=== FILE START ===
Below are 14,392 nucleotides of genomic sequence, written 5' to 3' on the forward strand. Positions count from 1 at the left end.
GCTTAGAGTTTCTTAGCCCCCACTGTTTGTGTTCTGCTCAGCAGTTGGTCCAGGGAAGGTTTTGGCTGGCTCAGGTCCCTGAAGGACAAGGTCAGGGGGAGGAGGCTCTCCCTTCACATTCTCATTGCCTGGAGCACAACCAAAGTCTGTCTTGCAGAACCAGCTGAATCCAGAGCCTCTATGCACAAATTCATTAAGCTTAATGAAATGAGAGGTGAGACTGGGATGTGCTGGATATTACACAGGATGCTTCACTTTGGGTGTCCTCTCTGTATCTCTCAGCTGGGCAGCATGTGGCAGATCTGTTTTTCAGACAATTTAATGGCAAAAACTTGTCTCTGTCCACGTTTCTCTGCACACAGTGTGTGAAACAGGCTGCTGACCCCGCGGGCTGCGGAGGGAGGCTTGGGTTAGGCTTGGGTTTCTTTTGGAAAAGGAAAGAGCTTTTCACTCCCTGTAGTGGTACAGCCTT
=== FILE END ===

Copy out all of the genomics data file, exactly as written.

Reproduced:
Below are 14,392 nucleotides of genomic sequence, written 5' to 3' on the forward strand. Positions count from 1 at the left end.
GCTTAGAGTTTCTTAGCCCCCACTGTTTGTGTTCTGCTCAGCAGTTGGTCCAGGGAAGGTTTTGGCTGGCTCAGGTCCCTGAAGGACAAGGTCAGGGGGAGGAGGCTCTCCCTTCACATTCTCATTGCCTGGAGCACAACCAAAGTCTGTCTTGCAGAACCAGCTGAATCCAGAGCCTCTATGCACAAATTCATTAAGCTTAATGAAATGAGAGGTGAGACTGGGATGTGCTGGATATTACACAGGATGCTTCACTTTGGGTGTCCTCTCTGTATCTCTCAGCTGGGCAGCATGTGGCAGATCTGTTTTTCAGACAATTTAATGGCAAAAACTTGTCTCTGTCCACGTTTCTCTGCACACAGTGTGTGAAACAGGCTGCTGACCCCGCGGGCTGCGGAGGGAGGCTTGGGTTAGGCTTGGGTTTCTTTTGGAAAAGGAAAGAGCTTTTCACTCCCTGTAGTGGTACAGCCTT